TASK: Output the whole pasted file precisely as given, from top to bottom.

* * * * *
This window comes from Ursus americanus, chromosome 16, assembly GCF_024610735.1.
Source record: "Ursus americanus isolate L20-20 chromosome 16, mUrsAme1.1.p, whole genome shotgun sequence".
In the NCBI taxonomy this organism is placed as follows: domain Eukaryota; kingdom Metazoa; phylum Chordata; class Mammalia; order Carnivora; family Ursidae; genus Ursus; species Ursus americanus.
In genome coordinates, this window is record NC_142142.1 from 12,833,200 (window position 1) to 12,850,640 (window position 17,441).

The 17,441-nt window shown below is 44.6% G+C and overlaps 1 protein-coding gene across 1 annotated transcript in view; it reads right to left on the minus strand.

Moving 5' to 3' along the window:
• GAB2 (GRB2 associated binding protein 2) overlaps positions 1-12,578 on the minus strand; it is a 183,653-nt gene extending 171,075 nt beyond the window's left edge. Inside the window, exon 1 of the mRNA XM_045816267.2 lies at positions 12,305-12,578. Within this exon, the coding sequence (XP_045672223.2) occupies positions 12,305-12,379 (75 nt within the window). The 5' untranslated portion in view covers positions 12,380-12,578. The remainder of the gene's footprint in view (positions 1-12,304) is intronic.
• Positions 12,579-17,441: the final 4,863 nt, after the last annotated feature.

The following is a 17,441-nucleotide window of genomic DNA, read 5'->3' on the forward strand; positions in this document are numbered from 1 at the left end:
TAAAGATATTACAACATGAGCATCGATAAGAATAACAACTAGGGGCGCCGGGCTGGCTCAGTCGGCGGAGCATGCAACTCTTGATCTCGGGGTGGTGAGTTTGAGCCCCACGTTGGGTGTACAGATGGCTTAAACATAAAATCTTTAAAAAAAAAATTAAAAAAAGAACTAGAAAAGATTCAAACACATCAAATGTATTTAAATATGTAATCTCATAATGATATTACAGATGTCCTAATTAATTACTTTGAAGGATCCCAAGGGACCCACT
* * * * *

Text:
This window comes from Ursus americanus, chromosome 16, assembly GCF_024610735.1.
Source record: "Ursus americanus isolate L20-20 chromosome 16, mUrsAme1.1.p, whole genome shotgun sequence".
In the NCBI taxonomy this organism is placed as follows: domain Eukaryota; kingdom Metazoa; phylum Chordata; class Mammalia; order Carnivora; family Ursidae; genus Ursus; species Ursus americanus.
In genome coordinates, this window is record NC_142142.1 from 12,833,200 (window position 1) to 12,850,640 (window position 17,441).

The 17,441-nt window shown below is 44.6% G+C and overlaps 1 protein-coding gene across 1 annotated transcript in view; it reads right to left on the minus strand.

Moving 5' to 3' along the window:
• GAB2 (GRB2 associated binding protein 2) overlaps positions 1-12,578 on the minus strand; it is a 183,653-nt gene extending 171,075 nt beyond the window's left edge. Inside the window, exon 1 of the mRNA XM_045816267.2 lies at positions 12,305-12,578. Within this exon, the coding sequence (XP_045672223.2) occupies positions 12,305-12,379 (75 nt within the window). The 5' untranslated portion in view covers positions 12,380-12,578. The remainder of the gene's footprint in view (positions 1-12,304) is intronic.
• Positions 12,579-17,441: the final 4,863 nt, after the last annotated feature.

The following is a 17,441-nucleotide window of genomic DNA, read 5'->3' on the forward strand; positions in this document are numbered from 1 at the left end:
TAAAGATATTACAACATGAGCATCGATAAGAATAACAACTAGGGGCGCCGGGCTGGCTCAGTCGGCGGAGCATGCAACTCTTGATCTCGGGGTGGTGAGTTTGAGCCCCACGTTGGGTGTACAGATGGCTTAAACATAAAATCTTTAAAAAAAAAATTAAAAAAAGAACTAGAAAAGATTCAAACACATCAAATGTATTTAAATATGTAATCTCATAATGATATTACAGATGTCCTAATTAATTACTTTGAAGGATCCCAAGGGACCCACT